Hamden Residents Worry About Huge Toxic Cleanup

The Hamden yard of Charles Patterson, 80, will be among the first to be dug up. (Rick Hartford/The Hartford Courant)

The largest residential environmental cleanup in state history has begun in the town's Newhall section, a venerable neighborhood of closely clustered former factory housing built on what amounts to a massive landfill.

The project, a decade in the planning, has been received all along the way with skepticism and uncertainty by this community of largely African American homeowners. They are tired of living with sinkholes and digging up car batteries and shell casings from the old Winchester Repeating Arms factory in their back yards, but do they don't have a great deal of faith in the cleanup either.

State officials are confident. They say removing up to four feet of contaminated soil from the yards of 232 homes should lift a stigma that has clung to these close-knit blocks like a fog for 100 years.

The area, including a former middle school, ball fields and a park, was polluted by arsenic, lead, heavy metals and partially burned waste from decades of dumping in the late 19th and early 20th centuries to fill the mosquito-infested swamplands of south Hamden. The unfettered dumping solved one problem, but spawned another.

The officials say it will take three to five years and $50 million to $70 million, half paid by state taxpayers, to truck away the dirt and replace it with hundreds of thousands of tons of clean material. The houses will remain, but decks, porches, shrubbery and anything else in the way will be yanked out and replaced.

Some trees have already been removed; the big dig starts in earnest this week on the first wave, 22 homes.

Tough Decision

The contamination goes down 18 feet or more on some of the properties, and residents are questioning whether the 4-foot dig goes deep enough. The state Department of Environmental Protection says four feet of fill is enough to bury any potential threat, but the uncertainty lingers even as the backhoes get to roll Monday morning.

First stop for the heavy equipment: the yard around Charlie Patterson's tidy brick home on Morse Street. Late last week, the 80-year-old former New Haven police officer, paper-supply salesman and small-business owner was wrestling with what to do. His face was creased with consternation.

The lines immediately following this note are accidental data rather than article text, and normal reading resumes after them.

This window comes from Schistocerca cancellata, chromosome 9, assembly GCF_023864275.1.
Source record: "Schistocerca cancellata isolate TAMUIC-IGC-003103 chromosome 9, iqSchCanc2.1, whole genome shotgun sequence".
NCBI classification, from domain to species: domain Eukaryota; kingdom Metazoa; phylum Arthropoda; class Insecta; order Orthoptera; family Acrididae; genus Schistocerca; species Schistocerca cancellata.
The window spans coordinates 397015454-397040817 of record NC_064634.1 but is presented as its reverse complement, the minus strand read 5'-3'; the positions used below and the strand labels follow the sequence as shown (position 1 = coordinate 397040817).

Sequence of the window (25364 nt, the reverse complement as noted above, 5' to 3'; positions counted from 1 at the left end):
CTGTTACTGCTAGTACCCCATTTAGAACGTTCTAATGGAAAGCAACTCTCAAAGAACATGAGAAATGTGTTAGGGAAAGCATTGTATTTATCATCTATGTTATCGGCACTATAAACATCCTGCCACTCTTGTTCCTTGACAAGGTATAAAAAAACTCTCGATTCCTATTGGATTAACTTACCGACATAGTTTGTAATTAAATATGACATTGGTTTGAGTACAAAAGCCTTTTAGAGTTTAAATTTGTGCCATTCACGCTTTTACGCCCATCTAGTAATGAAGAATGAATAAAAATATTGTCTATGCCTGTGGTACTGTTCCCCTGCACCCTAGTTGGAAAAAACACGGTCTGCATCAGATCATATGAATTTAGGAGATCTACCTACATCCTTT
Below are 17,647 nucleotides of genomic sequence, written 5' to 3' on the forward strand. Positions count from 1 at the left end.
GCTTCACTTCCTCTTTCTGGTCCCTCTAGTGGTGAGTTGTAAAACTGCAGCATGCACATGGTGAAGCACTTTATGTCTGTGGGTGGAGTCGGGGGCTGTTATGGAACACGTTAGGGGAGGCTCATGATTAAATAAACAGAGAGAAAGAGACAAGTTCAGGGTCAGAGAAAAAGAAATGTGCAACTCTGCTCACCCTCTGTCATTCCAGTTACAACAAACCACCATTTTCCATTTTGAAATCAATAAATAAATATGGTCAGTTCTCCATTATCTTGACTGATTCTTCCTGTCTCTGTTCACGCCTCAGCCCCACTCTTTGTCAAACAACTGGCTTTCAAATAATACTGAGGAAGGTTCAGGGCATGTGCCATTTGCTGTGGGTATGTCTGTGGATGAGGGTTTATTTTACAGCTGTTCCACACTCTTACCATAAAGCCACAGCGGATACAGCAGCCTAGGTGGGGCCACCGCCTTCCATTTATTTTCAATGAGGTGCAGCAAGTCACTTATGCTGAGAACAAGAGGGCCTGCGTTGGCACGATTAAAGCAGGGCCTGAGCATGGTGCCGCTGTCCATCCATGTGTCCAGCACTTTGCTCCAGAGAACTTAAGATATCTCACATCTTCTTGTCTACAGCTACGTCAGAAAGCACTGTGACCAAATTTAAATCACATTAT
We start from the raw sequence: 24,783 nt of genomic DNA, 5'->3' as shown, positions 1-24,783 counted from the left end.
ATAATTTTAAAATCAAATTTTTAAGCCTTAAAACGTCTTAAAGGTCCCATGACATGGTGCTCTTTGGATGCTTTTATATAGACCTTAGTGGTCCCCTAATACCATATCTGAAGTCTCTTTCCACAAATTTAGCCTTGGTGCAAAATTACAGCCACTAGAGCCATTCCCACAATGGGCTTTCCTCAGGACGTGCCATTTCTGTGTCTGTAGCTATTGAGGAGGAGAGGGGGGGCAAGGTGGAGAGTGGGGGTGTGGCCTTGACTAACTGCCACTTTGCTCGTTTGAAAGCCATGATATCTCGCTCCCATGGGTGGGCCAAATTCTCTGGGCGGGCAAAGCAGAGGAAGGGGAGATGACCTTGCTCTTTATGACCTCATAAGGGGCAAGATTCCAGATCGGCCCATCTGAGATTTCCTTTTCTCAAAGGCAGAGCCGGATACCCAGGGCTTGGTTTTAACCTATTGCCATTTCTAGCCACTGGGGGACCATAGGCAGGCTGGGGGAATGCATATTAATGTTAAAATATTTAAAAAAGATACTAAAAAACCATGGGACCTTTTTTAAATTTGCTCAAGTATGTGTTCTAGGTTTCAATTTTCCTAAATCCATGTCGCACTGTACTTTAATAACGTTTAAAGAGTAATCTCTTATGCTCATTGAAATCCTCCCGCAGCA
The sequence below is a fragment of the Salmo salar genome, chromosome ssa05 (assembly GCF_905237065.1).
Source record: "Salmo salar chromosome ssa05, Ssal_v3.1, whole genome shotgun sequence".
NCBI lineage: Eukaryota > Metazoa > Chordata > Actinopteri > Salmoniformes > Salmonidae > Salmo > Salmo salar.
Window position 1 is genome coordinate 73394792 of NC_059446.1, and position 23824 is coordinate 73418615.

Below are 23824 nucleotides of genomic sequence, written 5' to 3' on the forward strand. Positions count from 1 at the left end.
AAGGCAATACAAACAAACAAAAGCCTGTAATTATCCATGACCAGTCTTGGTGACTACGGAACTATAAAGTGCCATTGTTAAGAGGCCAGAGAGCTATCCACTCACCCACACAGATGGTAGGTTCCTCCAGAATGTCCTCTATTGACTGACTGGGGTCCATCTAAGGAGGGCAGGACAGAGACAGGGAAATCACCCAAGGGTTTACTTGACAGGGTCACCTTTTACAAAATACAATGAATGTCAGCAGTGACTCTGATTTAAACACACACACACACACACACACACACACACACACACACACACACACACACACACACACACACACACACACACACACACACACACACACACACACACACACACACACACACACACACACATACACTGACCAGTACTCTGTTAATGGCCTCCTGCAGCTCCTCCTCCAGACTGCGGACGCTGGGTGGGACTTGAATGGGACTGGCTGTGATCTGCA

On Wednesday afternoon, he said he shared the concerns that the cleanup didn't go far enough but was ready to accept the work. Wednesday night, he spoke with the indomitable Elizabeth Hayes, the neighborhood resident leading the opposition, and after that conversation, Patterson decided to sign a statement rescinding the permission he gave to contractors for Olin Corp., the company that is shouldering the other half of the cleanup cost, to come on his property.

Thursday afternoon, Patterson got a visit from the DEP's Raymond Frigon, the project manager, who said Patterson and the rest of the homeowners had the right to reject the service, but if they did, they'd "own'' the contaminated soil and would be responsible for paying for it to be removed. On Thursday evening, Patterson went to visit attorney Howard Lawrence of New Haven, who is advising the coalition that opposes the DEP plan.

Thursday night, Patterson reported on his session with Lawrence.

"His advice was to go ahead and let them do the work,'' Patterson said, adding that he'll heed that guidance. "If they don't do the work properly, then there would be some sort of a course of action in the courts.''

On Friday, Lawrence said: "I've reviewed the science and the promises made by the DEP. My best advice to the homeowners in phase 1 is to accept the service. If the state does it right, then we've done the right thing. If they do it wrong, we can pursue an action. In the spring, when the next phase is about to start, we can see how it went.''

The properties in the first wave have the least amount of contamination, and the DEP has promised that for this group, 100 percent of the tainted soil will be removed, Lawrence said.

Hayes, who lives in the neighborhood but does not have contamination on her property, said she is trying to get the DEP to go down eight feet and needs the whole neighborhood pushing together for that effort to have a chance.

She asked why, if the four-foot cap is sufficient, homeowners are required to disclose the presence of any remaining contaminated soil to prospective buyers when selling their homes?

"If four feet is enough, why not call it clean?'' asked Hayes, who is convinced property values will remain depressed in the neighborhood even after the cleanup.

Frigon, of the DEP, said the disclosure is intended to protect owners of properties with deep contamination in the event that they want to dig down below four feet to build an addition. He said properly owners can dip into a fund being set up to pay for the removal of the deep contamination.